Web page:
Fluctuation in Pricing for On-Farm Veterinary Care
Here is an example of the differences in the cost of all four clinics.
Baby goat disbudding:
- (vet 1) $35 visit, which included the procedure per goat.
- (vet 2) $65 visit and $12 per goat for the procedure.
- (vet 3) $75 visit and $130 per goat for the procedure and $2.75 per minute of their time.
- (vet 4) $60 visit and $8 per goat for the procedure.
Though most situations, we can handle ourselves; the necessity for a qualified large animal veterinarian is imperative. Since many medications now require a prescription, there are few alternatives. The best antibiotics, steroids, pain medications, and vitamin-mineral supplements all need vet authorization.
Many veterinarians will not prescribe medicine until they have seen the patient for themselves. So now you have the price of the drug and an office visit or farm call. They fill syringes with the medications warranted, and that is it. They are no longer selling you a vial of this or that to keep on-hand for a subsequent event.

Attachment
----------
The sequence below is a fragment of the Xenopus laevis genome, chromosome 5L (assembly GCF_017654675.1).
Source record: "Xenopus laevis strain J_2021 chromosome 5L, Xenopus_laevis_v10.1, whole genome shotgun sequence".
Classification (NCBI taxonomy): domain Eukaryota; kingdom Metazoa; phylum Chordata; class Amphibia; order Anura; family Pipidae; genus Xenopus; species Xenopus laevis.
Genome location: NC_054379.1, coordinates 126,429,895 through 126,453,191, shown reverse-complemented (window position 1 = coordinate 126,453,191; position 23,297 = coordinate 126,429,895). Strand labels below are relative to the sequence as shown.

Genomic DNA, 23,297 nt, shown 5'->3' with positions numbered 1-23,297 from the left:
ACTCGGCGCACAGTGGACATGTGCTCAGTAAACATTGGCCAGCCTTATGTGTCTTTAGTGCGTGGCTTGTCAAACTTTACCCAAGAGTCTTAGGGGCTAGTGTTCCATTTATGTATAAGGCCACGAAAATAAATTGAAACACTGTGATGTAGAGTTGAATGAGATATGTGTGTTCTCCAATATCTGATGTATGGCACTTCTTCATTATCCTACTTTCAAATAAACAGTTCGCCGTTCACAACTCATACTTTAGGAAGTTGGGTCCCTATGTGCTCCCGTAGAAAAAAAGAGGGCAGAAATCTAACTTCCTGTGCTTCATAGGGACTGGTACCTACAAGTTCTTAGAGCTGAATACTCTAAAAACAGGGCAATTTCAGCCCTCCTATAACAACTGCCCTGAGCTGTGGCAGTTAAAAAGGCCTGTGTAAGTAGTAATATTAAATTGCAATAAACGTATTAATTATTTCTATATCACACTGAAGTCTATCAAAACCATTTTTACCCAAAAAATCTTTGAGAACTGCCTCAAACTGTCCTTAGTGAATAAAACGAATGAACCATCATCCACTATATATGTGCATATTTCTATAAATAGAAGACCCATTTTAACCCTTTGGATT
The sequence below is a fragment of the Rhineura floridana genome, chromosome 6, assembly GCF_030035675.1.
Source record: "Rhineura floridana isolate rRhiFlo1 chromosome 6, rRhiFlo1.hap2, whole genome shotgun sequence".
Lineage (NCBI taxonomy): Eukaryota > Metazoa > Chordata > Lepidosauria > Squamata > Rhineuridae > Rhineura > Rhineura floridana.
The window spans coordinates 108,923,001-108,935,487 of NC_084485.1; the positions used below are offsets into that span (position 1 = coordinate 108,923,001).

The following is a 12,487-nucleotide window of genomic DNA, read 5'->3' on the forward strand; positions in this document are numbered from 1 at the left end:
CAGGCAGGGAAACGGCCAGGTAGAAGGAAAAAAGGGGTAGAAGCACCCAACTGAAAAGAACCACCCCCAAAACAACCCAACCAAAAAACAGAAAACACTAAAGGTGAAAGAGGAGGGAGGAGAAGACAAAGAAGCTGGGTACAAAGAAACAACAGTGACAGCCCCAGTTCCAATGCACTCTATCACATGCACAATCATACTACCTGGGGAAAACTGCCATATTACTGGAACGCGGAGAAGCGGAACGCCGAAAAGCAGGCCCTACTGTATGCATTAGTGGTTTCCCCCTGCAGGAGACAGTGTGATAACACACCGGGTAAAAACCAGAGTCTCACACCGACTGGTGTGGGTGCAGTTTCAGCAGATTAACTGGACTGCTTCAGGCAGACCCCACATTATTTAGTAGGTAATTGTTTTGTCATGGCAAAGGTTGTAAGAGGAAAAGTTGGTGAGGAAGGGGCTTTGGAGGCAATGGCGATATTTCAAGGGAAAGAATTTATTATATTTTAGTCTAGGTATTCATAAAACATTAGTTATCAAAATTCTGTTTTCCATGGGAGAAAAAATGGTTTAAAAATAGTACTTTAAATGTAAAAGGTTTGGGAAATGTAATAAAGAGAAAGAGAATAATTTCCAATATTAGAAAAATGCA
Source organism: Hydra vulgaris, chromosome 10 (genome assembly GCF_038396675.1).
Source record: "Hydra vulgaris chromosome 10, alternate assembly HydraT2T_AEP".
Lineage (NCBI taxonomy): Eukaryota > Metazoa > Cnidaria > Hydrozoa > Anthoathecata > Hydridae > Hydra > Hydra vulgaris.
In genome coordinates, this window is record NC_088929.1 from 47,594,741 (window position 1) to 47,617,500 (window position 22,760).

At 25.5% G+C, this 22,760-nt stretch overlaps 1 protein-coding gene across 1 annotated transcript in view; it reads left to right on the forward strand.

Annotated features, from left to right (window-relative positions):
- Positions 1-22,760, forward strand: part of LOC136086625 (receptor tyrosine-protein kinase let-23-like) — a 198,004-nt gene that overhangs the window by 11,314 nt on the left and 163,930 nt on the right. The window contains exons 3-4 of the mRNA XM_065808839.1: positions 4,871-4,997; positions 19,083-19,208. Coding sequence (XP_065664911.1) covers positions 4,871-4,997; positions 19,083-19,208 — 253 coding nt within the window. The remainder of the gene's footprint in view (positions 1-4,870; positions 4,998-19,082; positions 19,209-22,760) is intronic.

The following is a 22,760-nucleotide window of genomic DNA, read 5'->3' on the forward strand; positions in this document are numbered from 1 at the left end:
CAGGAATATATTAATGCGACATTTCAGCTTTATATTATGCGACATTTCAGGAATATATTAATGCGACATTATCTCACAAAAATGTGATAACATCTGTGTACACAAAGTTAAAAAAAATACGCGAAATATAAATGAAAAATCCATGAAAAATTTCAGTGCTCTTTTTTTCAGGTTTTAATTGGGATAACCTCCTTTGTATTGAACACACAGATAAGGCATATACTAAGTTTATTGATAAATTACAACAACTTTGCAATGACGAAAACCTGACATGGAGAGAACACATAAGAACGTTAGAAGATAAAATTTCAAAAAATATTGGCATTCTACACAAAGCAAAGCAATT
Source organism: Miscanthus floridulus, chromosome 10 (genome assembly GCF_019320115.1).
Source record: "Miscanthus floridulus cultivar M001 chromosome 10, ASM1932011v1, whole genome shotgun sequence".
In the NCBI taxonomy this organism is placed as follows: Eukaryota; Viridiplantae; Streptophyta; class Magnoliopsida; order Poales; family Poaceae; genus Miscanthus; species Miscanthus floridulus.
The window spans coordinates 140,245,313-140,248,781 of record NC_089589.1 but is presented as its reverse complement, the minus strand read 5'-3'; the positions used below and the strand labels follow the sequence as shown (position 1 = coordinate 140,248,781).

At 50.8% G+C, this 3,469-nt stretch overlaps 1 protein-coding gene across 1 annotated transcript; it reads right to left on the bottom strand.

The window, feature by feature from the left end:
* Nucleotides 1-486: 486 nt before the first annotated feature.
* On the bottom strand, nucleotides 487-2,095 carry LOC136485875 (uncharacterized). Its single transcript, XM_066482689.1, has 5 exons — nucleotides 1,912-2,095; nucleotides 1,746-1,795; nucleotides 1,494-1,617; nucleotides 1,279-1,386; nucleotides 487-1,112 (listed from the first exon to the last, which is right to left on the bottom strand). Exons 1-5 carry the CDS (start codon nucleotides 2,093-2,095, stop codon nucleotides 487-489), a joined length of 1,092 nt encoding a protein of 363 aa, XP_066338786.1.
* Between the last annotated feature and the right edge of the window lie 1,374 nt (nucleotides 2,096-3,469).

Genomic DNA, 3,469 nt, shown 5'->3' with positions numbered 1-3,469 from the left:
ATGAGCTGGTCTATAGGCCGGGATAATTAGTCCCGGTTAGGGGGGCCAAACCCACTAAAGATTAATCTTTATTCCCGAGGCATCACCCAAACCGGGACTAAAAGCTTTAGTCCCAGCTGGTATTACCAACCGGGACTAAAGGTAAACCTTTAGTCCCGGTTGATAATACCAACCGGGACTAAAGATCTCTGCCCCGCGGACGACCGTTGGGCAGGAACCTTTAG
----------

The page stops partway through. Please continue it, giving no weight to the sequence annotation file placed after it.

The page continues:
Can you love them too much? When love outways cost.
Where are All the Farm Vets?
While doing some investigation and communicating with other farmers, the explanation seems to be a tragic reality. Rural vets work tirelessly day in and day out while handling emergencies and routine calls. They easily place 50,000-plus miles a year on their retrofitted vehicles as they track across the countryside. New veterinarians typically graduate with $170,000 to $200,000 in student loans. Veterinarians in rural practice have salaries about half of those in the cities, according to the Bureau of Labor Statistics. However, without affordable vet care, farmers, and the nation's food supply are more vulnerable than ever before.